A Journal Of The Dark Arts
Label: Static Caravan
Release Date: 5.11.12
RIYL: John Carpenter/Alan Howarth, Pye Corner Audio, Ghost Box, Yves Malone
You are watching snow-encrusted pine trees rush past a rain-splattered car window on a battered color TV with rabbit ears. The mood music is tense; it is impossible to tell, just coming on to the scene, if you are watching a crime being solved or perpetrated.
You are entering the world of Lexicon Of Paragon Pines, a soundtrack for imaginary film from The Duke St Workshop, based on “cold cases,” unsolved mysteries, from the ’70s.
Welcome to a new edition of Horrorscores, where we transform yr daily, workaday world into a walking nightmare, if that’s yr bag (and if you’ve managed to find yr way here, it probably is). For this installation, we present this dusty auditory oddity, full of queasy analog synths, knocking knackered drum machines, melancholic piano interludes, field recordings, all slathered in an attractive tape scum.
There’s not much biographical information to go on, and that’s part of the charm. Lexicon Of Paragon Pines could just as well be some unheard gem from the days of oversized plastic clamshells, but it seems to be of modern origin. The producer/composer pays exquisite attention to anachronistic detail; there’s no breakbeats or dubstep wobble to break the spell. It places you inside a late-’70s/early-’80s thriller, and keeps you there. It reminds us of what was so great about those original soundtracks and movies, and invites us to take another appreciative look.
I’m not gonna lie, i’m full of fanboy fanaticism for this type of document. It makes the world weirder, it makes you wonder. Yr not sure what is going on: is it a relic? Is it a homage? The producer’s not telling; Lexicon Of Paragon Pines speaks for itself, in a world of it’s own. The musical themes, alternating between synth jams, either industrial atmospheric thrillers or funky synthpop, and moody piano instrumentals, are augmented with field recordings, a phone ringing, a door slamming, the sound of children on a playground. It breaks the 4th wall, and you forget that you are “merely” listening to music, conjuring events in yr mind’s eye. It activates a visionary and imaginative property of listening to sounds that is not possible in straightforward “pop” music or watching film. You are free, required, to supply your own imagery.
There’s a lot that can be said, both positive and negative, about this kind of homage. On one hand, the thoroughness and authenticity of the aging is staggering. On the other, as the music critic Simon Reynolds laments loudly in Retromania: Pop Culture’s Addiction to Its Own Past, what has become of the future, and who will create it?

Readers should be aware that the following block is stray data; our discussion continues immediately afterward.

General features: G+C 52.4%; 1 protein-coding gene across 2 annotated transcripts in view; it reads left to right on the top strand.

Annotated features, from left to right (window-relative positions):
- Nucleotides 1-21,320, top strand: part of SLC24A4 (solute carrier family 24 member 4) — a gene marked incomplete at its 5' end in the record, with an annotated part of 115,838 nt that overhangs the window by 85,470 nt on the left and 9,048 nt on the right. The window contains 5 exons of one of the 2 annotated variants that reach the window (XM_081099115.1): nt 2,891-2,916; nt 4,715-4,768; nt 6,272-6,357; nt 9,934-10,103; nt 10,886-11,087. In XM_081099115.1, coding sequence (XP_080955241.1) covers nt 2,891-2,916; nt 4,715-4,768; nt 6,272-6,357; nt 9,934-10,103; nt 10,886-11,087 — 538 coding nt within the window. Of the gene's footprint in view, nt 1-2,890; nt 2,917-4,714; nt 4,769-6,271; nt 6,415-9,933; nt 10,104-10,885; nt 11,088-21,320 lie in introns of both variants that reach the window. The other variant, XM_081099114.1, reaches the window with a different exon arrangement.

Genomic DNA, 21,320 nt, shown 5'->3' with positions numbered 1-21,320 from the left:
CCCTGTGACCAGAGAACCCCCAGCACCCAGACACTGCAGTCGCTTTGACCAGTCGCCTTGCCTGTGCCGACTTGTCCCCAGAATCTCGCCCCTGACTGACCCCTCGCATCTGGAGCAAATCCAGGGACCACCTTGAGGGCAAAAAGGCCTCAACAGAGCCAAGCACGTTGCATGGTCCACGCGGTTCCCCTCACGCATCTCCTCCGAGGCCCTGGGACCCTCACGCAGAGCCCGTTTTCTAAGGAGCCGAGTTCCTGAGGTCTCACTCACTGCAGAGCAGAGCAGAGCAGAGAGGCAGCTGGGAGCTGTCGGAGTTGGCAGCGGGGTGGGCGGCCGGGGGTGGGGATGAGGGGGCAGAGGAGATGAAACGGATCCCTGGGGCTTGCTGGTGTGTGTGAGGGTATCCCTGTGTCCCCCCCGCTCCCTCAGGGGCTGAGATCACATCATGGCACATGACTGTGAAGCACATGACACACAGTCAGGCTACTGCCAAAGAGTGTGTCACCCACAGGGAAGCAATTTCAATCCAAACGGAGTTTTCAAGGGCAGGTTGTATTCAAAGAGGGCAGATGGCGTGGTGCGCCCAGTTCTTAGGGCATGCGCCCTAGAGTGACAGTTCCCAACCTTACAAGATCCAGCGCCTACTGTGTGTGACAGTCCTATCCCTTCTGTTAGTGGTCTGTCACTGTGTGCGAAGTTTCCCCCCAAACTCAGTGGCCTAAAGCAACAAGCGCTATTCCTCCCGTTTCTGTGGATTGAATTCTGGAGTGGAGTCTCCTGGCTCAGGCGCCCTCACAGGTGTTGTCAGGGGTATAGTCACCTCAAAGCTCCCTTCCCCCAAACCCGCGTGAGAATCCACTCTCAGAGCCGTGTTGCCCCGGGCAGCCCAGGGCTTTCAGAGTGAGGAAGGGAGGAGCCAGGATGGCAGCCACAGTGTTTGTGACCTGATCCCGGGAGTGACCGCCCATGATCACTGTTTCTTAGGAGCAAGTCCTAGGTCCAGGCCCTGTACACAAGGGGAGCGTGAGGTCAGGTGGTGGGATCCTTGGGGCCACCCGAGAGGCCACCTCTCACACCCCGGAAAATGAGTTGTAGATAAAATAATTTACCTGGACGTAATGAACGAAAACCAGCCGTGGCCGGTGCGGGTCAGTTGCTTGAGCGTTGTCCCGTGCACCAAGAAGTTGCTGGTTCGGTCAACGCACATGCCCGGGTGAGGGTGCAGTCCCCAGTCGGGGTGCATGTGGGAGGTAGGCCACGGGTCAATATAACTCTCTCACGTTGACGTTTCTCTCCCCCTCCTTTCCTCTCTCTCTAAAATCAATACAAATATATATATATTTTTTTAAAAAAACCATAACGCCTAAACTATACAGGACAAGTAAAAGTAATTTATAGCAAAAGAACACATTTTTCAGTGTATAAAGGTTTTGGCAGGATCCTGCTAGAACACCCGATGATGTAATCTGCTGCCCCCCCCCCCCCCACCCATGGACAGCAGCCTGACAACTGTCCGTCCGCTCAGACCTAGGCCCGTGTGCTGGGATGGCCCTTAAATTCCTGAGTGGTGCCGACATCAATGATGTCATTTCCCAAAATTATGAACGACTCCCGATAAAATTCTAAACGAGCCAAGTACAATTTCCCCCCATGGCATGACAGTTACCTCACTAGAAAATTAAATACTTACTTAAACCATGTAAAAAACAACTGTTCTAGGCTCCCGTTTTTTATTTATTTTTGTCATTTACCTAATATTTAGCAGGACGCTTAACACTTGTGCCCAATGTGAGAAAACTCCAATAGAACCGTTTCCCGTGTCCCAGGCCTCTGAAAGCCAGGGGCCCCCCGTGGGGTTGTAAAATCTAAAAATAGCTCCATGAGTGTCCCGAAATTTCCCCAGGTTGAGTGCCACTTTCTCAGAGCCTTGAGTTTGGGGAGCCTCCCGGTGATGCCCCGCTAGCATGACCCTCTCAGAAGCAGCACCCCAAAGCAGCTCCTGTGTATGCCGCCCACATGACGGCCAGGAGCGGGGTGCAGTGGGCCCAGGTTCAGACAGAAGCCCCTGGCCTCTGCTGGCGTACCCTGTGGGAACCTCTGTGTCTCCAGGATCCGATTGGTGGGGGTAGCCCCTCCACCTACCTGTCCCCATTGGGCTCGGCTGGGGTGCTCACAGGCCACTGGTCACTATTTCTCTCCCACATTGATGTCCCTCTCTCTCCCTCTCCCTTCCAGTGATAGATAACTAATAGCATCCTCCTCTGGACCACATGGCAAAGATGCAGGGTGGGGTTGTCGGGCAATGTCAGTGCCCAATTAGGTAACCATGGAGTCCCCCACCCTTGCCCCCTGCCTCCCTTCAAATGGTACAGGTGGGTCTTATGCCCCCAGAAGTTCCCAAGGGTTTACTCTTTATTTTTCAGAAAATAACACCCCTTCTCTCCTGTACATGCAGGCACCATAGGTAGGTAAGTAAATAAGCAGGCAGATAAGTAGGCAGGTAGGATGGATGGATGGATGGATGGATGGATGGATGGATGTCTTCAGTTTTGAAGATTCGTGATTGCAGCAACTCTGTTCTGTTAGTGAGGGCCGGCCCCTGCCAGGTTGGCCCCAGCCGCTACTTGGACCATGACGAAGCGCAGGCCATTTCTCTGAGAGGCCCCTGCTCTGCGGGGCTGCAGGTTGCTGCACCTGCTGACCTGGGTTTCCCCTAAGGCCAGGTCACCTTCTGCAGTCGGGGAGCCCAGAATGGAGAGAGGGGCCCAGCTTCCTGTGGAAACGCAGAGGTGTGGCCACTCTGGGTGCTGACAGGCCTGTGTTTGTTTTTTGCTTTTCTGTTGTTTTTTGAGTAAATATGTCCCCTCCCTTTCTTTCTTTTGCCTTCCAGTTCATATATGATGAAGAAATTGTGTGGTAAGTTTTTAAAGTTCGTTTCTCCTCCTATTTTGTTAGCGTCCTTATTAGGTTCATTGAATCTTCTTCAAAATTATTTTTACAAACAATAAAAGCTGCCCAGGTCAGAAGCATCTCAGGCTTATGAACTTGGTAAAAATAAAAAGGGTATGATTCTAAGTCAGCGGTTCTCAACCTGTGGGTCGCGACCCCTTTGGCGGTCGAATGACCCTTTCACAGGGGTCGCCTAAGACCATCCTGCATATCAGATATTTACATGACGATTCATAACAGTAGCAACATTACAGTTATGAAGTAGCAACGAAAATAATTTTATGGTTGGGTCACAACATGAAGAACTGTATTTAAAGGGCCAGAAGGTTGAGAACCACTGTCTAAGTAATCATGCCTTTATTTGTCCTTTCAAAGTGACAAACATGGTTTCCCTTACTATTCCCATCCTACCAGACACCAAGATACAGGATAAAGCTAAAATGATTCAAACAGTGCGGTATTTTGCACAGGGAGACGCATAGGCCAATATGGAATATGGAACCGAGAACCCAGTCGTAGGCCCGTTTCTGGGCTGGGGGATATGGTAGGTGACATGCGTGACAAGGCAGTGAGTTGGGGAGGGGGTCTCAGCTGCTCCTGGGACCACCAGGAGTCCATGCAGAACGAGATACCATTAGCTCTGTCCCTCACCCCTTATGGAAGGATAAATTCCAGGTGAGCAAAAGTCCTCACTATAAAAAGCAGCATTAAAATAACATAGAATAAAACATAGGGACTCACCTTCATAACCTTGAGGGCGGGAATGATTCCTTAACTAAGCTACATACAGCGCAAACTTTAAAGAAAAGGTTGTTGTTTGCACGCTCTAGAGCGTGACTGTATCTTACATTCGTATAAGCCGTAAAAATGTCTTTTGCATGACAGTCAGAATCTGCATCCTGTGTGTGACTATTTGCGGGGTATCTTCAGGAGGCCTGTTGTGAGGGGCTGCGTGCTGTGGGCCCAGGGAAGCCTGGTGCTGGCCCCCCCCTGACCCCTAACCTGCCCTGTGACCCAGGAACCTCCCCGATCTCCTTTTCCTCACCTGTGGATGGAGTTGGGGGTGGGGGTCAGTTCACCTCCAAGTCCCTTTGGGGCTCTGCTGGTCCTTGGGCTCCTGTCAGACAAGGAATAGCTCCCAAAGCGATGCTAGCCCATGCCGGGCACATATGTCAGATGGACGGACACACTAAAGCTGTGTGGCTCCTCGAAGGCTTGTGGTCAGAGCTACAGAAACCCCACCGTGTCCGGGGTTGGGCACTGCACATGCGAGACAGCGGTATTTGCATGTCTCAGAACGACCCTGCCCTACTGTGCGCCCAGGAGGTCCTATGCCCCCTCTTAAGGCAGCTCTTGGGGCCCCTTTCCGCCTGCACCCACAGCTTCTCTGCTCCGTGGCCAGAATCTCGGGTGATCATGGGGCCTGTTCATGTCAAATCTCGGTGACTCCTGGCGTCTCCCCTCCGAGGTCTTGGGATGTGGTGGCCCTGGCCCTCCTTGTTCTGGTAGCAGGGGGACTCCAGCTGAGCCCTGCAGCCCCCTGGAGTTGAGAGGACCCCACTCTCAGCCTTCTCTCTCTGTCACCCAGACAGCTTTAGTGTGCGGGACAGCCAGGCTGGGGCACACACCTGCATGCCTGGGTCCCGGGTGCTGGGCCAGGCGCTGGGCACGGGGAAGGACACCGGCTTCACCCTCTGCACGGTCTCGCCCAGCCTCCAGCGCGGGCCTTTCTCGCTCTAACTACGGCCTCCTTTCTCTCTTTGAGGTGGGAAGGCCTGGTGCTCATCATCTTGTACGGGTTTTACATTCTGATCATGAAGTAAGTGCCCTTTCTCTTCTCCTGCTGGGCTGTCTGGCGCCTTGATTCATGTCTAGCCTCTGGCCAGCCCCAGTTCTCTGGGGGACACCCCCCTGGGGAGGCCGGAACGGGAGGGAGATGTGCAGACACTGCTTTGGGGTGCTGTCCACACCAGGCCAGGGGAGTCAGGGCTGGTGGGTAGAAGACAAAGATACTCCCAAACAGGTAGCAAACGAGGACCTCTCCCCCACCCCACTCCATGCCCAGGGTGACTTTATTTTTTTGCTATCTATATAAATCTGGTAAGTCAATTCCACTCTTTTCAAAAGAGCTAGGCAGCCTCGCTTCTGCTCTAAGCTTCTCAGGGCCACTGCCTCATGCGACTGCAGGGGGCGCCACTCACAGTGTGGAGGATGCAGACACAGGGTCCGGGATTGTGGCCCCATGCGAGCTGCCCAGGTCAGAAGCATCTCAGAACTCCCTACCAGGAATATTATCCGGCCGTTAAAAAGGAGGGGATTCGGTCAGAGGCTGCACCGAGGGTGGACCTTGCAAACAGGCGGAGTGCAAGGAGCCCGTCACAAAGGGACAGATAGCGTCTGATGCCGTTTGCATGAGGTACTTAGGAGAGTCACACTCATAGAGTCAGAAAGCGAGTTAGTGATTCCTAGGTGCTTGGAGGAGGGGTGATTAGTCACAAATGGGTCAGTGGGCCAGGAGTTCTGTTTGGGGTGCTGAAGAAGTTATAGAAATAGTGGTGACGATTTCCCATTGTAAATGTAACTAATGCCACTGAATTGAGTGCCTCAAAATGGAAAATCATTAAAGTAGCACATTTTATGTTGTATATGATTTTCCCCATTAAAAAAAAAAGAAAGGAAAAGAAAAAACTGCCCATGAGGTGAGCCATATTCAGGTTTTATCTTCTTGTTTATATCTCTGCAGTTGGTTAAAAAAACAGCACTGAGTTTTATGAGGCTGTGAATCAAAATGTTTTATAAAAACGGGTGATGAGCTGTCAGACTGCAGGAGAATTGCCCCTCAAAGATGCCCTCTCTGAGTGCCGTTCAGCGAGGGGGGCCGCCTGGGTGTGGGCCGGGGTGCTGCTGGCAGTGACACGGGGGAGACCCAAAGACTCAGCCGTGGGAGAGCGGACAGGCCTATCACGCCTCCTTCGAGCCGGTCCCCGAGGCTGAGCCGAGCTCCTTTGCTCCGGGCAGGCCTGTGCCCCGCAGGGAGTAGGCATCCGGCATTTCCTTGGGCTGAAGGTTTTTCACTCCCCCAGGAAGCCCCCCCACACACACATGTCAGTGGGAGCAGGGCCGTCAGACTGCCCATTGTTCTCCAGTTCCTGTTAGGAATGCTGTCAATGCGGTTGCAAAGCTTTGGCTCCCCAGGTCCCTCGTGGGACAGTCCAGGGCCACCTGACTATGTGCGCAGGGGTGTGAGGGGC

This IS the future, or at least part of it, the future is just turning out to be a much stranger place than anyone imagined. It is built upon the debris of the past, and we are forced to reckon with it. After a couple hundred years of capitalism, we are left with mountains of refuse to sort through. It can either be treasure or so much trash, depending on how we deal with it.
Let’s face it, a lot of older thriller/horror films are not that good. The pacing frequently makes a snail seem manic, by comparison. The acting can be goofy and unbelievable, and the special FX are beyond cheap, red food coloring smeared in vaseline. The filmmakers often did not know what they were doing. They were just trying to make a movie, with limited technology and no budget.
Yet i have a fondness for cheap, made-for-TV fare. As a child, i would be scared stupid once a week watching Unsolved Mysteries, with its dramatic re-enactments and morbid piano themes. It would set the tone, leading me into the fascination that will burgeon into full-on bloodlust as a teenager and was a little more put-upon by the world. There are gems amidst the rough, coarse textures of Kodachrome nostalgia. Odd bits of atmosphere, here, a compelling character there. I just like the mood of horror movies.
Duke St Workshop get that mood just right, and brings it into yr living room. Start here, and got lost in these frozen forests, then go back and re-watch some of yr old faves. Listen to the sound design, look for inspiration. Do Something with the past. Make it yr own. In that way, we can make the present, and thus the future, into whatever we want it to be.
I cannot recommend this album highly enough! I’ve been listening to this, on a gritty grease-caked boombox all week; even my roommates like it (giving them a respite from the non-stop barrage of horrible noise and chintzy library music). The CD is long since sold out, but is still available as a download.
Stay tuned for more bloodchilling wonder…